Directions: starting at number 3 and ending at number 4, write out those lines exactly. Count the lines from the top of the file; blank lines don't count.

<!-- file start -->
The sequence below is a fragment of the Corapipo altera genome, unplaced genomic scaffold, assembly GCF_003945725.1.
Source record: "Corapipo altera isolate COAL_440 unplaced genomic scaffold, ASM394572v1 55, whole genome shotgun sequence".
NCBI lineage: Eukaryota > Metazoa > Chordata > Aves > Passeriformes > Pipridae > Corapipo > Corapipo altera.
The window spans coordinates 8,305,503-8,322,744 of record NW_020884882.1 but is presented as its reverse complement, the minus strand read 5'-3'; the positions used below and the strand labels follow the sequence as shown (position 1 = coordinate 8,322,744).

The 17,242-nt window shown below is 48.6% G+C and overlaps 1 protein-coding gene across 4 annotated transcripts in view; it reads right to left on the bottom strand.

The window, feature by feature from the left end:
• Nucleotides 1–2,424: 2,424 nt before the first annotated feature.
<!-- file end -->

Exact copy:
NCBI lineage: Eukaryota > Metazoa > Chordata > Aves > Passeriformes > Pipridae > Corapipo > Corapipo altera.
The window spans coordinates 8,305,503-8,322,744 of record NW_020884882.1 but is presented as its reverse complement, the minus strand read 5'-3'; the positions used below and the strand labels follow the sequence as shown (position 1 = coordinate 8,322,744).